Ed’s Helsinki Photo Gallery (opens in new tab)
We arrived again at Helsinki and this time finally actually stopped rather than immediately leaving again! So this made it our final city – we’d made it to number 40!
Like the journey to Turku, the return train journey back from it was similarly pleasant and we arrived at the train station ready for some lunch. We headed to the student refectory, Unicafe Ylioppilasaukio, where non-students can also eat, just for a higher price. It was buzzing with activity, and we enjoyed a well priced straight forward lunch amongst the student busyness. Our next job was was to buy a 3 day travel card, which proved surprisingly harder than expected as they seem to hide the sales points! Though not quite well enough, as Greg tracked one down in the basement of a nearby shopping centre, and we were soon on the tram to our hotel.
We got off outside a stern looking building surrounded by a high wall – we were literally staying in a prison! Rather more specifically we we staying in a hotel that had been converted from a prison. Hotel Katajanokka dates back to 1837, and the building originally served as a county prison and pre-trial detention centre. The prison was closed in 2002 and the red brick walls now house 106 luxurious rooms! The hotel retains a substantial number of original “features” ; so the iron staircases and walkways on each floor remain (though carpeted), the hotel rooms have original cells doors (in original door frames – each room is two cells knocked into one), the prison chapel remains, even the restaurant kitchen is the original kitchen. Our room had an extra treat – a small but well built sauna; you could tell you were in Finland! The hotel was also popular for weddings, held in the prison chapel – and it was apparently traditional for the groom to spend the night before the wedding in the one remaining cell (solitary confinement) which wasn’t converted to a hotel room!
On leaving the hotel we headed to the harbour and admired a rather impressive work of art towering unmissably over the docks – the 8.5m tall statue of a small boy peeing into the harbour is entitled “Bad Bad Boy”. I’ve seen commented that the artist felt that since lots of boys had definitely done this it was time they were recognised for their efforts! Some also claim that it’s a statement about the lack of public toilets in Helsinki. Whatever the reason it makes quite a sight welcoming you to Helsinki harbour!
From the harbour we caught one of the regular ferries (included in our city transport pass) to the fortress island of Suomenlinna which is a UNESCO World Heritage site. First constructed in 1748 by the Swedish crown as protection against Russian expansionism, today it is popular with tourists and locals who enjoy it as a picturesque picnic site.
The island was originally named Sveaborg (Fortress of Svea), and was renamed Suomenlinna (Castle of Finland) in 1918 for patriotic and nationalistic reasons, though it is sometimes still known by its original name. It’s an interesting location comprising of a lot of natural landscape to wander around and enjoy, some buildings still in use (about 300 people live there), and many historical and sometimes derelict locations. Some of the buildings have been preserved as museums and we started with one which is located in what used to be the official residence of the fortress commandant and which showcases the Swedish period of the fortress. The first master of the house was the builder of the fortress, Augustin Ehrensvärd. Following this we explored a fairly unique museum; a dry-docked submarine! Vesikko was a Finnish submarine, built in the 1930s, that saw action in the Second World War. Inside the restored Vesikko you realise just how cramped the working conditions of the submarine that the crew experienced were, and we admired the submarine technology of the era.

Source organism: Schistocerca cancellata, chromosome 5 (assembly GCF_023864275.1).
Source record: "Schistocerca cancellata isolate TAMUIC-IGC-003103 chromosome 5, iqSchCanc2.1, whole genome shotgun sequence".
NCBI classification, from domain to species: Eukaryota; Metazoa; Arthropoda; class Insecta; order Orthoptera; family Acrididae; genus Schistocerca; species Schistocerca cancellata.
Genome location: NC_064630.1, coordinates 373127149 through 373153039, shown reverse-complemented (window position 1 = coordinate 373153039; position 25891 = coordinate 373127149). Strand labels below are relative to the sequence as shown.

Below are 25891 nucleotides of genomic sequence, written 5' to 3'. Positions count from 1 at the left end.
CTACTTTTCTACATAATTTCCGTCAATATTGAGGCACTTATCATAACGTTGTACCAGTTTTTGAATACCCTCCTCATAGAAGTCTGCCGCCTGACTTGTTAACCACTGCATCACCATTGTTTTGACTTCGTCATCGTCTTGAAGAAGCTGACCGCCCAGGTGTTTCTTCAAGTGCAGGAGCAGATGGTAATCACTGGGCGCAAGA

We also explored the old fortifications on the island, passing many large guns constructed by Russians at the end of the 19th century and now in various states of decay but still pointing out to sea. It was there that we saw a number of students celebrating beginning a new year. As part of their freshers week celebrations a number of strange activities were going on, which seemed to include some medieval role playing, viking sword fighting reenactment and a great deal of drinking, singing and general merriment – culminating in a few participants stripping off and jumping into the nearest pond (or bit of ocean) in true Finnish fashion!
Dinner was interesting and unusual that evening. We visited Perho Restaurant which was part of a catering college and is used as part of their teaching programme. So we were served by a very young and earnest looking team plus a Maitre D’ who also seemed to be a student, all overseen by some adults keeping a keen but discrete eye on proceedings. This made it a bit different and I am pleased to say the food was very good; so clearly the trainee chefs were being well taught. We left the restaurant impressed on all counts.
The next day we got up bright and early for a visit to Helsinki Cathedral, previously known as St Nicholas (as a tribute to the Grand Duke of Finland, Tsar Nicholas I of Russia) until the independence of Finland in 1917. The building was quite ornate from the outside; a bright white building in a neoclassical style, in a commanding position at the top of a huge flight of steps. The large broad steps before the church are very steep and present a formidable challenge to those ascending them to visit the church. From the top the steps remain hidden until you are almost atop the first step – so much so that locals often refer to the top step as the “cliff edge”. Inside was quite modest by comparison, appropriate for a Lutheran building we felt but apparently a disappointment to many a tourist (especially American it seems, judging by Trip Advisor) who expected more after seeing the ornate exterior and climbing the steps to venture inside.
Next up was the Uspenski Orthodox Cathedral, located on a hill within the city which offered good views over nearby neighborhoods. The Cathedral itself is an Eastern Orthodox (like Russian Orthodox) cathedral with red brick on the outside, and inside is an extravagant, ornate gold church in a different layout to a Catholic church. It has much more bling on the inside compared with it’s Lutheran counterpart and some devout visitors queued up in order to kiss one of the sacred relics which they appeared to consider significant.